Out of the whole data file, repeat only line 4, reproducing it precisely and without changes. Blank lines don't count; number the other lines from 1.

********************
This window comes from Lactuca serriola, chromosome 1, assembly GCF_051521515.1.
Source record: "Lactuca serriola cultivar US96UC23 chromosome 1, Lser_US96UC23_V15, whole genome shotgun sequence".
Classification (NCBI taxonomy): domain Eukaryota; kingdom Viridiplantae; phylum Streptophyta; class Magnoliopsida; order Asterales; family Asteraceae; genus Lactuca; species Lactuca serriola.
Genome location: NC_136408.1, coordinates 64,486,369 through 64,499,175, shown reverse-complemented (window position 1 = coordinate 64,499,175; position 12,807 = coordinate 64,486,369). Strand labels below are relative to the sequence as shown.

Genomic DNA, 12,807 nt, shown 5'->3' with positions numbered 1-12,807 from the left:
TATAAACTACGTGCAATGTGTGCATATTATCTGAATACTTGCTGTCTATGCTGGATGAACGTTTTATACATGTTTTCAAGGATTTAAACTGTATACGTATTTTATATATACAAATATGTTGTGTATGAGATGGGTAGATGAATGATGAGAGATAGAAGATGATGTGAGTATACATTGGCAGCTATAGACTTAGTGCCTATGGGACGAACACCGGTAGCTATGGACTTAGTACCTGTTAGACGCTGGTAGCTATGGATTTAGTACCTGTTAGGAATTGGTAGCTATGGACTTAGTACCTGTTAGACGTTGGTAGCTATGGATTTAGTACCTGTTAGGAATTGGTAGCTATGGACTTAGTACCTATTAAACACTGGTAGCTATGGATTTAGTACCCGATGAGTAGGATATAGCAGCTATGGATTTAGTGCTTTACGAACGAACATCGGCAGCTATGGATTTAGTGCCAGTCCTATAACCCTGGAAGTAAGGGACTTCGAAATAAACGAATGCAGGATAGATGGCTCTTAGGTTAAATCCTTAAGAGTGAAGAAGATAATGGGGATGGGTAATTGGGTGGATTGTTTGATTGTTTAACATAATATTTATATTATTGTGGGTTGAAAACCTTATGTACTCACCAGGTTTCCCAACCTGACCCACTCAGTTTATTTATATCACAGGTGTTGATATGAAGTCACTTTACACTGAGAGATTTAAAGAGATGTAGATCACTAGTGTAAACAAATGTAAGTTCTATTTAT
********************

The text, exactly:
Genome location: NC_136408.1, coordinates 64,486,369 through 64,499,175, shown reverse-complemented (window position 1 = coordinate 64,499,175; position 12,807 = coordinate 64,486,369). Strand labels below are relative to the sequence as shown.